Ryan Gosling's directorial debut highlights the batch picked up by Australian distributors at the recent American Film Market.
28 Nov 2012 - 11:40 AM  UPDATED 28 Nov 2012 - 11:40 AM

Cameras haven't yet rolled on How to Catch a Monster, actor Ryan Gosling's first film as a director, but it will be seen in Australian cinemas because a local distributor acquired the film at this month's American Film Market (AFM) in Los Angeles.

Gosling, in his early 30s, has appeared in about 20 feature films in roles big and small and it was Half Nelson, which earned him an Oscar nomination, that is generally regarded as his breakthrough film. Since then he has appeared in such films as Lars and the Real Girl, Blue Valentine, Drive, The Ides of March and Crazy, Stupid, Love.

“I loved the script for the film and, while I don't want to sound like a love-struck teenager, when I met him he spoke so intelligently about the film and his vision for it,” said Hopscotch/eOne managing director Troy Lum about meeting and discussing How to Catch a Monster with Gosling at AFM. “He's a cool character and he's going to be a director with currency.”

Lum describes the script for the upcoming film, which the Canadian also wrote, as an “urban fantasy”. Ben Mendelsohn and Christina Hendricks, who worked alongside Gosling (pictured) in Drive, are both going to be in the film, he added. Hendricks, the sexy red-head from Mad Men, will play a character who works in a fetish club.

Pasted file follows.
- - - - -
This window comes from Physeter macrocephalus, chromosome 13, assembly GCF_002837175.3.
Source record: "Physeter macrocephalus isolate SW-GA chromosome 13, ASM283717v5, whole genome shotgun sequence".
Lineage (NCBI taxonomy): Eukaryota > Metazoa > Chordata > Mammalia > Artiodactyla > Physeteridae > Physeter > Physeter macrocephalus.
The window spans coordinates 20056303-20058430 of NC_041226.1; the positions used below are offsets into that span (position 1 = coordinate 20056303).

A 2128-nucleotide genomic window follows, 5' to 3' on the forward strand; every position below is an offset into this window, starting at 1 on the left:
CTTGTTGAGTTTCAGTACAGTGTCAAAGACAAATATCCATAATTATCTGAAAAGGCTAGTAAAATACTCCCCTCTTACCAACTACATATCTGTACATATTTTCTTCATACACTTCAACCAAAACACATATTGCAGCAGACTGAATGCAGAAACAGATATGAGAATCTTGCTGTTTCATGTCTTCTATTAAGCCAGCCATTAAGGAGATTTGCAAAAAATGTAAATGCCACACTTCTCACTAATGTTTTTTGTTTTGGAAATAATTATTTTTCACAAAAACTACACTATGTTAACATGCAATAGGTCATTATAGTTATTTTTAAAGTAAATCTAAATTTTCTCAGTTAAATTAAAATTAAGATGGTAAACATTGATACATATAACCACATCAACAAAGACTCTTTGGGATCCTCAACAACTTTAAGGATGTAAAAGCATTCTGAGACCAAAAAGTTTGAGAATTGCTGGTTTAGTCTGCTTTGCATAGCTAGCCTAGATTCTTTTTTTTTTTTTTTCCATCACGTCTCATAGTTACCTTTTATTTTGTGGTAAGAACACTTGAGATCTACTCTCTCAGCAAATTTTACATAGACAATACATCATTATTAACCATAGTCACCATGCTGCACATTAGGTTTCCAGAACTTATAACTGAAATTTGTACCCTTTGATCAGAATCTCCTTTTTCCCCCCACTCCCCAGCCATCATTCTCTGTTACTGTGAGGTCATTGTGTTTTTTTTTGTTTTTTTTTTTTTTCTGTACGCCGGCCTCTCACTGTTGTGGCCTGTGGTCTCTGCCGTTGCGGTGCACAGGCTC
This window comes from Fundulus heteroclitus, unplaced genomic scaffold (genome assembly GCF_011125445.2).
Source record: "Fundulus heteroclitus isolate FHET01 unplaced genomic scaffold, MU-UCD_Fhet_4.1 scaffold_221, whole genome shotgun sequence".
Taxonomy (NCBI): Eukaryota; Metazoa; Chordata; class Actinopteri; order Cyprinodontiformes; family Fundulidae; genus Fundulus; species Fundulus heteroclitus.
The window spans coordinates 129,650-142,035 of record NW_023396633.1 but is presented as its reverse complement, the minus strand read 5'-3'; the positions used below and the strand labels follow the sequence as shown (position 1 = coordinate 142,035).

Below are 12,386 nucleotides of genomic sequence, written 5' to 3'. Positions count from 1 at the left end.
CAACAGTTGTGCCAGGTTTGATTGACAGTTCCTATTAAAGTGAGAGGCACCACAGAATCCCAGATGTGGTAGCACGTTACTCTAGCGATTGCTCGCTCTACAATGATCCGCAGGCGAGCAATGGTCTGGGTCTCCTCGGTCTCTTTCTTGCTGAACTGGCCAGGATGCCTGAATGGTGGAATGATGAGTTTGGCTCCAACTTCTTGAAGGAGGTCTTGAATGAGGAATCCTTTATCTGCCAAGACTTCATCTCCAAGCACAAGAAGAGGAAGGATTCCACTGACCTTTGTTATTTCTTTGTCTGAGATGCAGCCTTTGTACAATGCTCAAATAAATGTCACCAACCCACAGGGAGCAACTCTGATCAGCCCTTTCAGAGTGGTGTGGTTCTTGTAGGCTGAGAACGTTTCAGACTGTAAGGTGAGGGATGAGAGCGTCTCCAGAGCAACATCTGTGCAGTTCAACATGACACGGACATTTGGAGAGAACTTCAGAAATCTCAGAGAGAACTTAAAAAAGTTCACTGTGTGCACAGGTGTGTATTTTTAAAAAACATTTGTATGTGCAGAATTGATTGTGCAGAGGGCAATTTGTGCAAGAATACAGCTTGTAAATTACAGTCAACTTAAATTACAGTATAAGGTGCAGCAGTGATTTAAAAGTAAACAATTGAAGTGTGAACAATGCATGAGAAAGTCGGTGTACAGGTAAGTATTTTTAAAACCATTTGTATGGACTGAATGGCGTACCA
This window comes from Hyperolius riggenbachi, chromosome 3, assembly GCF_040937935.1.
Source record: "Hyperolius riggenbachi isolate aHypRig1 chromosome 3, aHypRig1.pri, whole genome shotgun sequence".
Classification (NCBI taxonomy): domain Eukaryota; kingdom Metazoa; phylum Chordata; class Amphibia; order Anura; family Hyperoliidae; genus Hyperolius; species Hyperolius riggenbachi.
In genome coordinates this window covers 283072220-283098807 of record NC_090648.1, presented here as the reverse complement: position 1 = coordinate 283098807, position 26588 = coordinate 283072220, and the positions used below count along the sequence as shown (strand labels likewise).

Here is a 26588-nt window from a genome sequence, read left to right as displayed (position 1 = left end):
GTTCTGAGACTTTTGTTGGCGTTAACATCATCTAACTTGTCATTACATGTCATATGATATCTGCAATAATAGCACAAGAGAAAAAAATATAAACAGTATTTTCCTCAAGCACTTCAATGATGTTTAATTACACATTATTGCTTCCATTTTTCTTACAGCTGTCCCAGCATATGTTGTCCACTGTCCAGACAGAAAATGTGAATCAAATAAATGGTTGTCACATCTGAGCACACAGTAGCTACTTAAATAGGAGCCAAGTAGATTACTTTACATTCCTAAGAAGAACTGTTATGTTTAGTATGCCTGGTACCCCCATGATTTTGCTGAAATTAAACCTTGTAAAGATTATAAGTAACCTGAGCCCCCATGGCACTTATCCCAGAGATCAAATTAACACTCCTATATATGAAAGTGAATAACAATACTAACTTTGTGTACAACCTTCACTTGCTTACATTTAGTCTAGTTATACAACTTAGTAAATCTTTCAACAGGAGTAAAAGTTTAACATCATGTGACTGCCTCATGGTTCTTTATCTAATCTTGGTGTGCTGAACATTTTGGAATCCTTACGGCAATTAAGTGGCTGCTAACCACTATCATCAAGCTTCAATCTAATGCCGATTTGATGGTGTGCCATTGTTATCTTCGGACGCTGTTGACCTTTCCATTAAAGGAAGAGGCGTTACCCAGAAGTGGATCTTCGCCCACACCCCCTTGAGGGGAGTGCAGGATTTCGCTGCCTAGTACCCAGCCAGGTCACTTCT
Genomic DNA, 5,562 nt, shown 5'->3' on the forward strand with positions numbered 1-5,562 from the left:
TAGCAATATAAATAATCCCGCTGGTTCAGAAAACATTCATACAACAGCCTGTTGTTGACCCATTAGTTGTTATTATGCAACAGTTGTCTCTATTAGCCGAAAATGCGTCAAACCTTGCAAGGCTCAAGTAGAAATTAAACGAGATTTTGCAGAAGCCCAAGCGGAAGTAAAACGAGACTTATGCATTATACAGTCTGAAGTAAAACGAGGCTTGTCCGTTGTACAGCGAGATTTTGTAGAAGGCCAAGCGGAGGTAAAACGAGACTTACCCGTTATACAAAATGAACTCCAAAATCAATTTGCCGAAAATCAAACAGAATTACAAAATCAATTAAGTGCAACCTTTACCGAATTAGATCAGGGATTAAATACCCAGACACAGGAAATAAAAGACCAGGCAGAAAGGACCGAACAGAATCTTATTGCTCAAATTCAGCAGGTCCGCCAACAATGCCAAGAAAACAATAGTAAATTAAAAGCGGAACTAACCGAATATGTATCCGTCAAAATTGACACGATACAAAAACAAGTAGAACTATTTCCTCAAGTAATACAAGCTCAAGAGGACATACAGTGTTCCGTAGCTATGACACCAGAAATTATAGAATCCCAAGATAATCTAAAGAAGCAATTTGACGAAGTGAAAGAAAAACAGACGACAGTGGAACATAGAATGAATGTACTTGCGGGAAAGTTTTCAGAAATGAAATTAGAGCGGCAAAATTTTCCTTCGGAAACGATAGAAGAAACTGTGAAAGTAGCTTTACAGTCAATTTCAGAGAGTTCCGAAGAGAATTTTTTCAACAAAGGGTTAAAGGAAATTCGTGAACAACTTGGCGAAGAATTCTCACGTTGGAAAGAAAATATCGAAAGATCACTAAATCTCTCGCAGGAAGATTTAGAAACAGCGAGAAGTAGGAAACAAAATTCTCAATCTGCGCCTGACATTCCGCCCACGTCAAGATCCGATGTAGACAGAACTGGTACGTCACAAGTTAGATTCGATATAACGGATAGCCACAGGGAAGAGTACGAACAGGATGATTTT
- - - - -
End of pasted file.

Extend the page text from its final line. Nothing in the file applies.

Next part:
“I've bought one for the hipsters and one for more mature audiences who liked Mrs Henderson Presents and The Best Exotic Marigold Hotel,” laughed Sydney-based Lum, referring to his second acquisition, Philomena, directed by Stephen Frears. The prolific Brit directed Mrs Henderson Presents and, soon after, The Queen.

Philomena tells of a woman searching for a son taken away from her years before and is written by both Jeff Pope and Steve Coogan, who is in the cast alongside Judi Dench, who plays the title role.

“It's a dramedy, it's shooting now and it's beautifully written and based on a true story,” said Lum.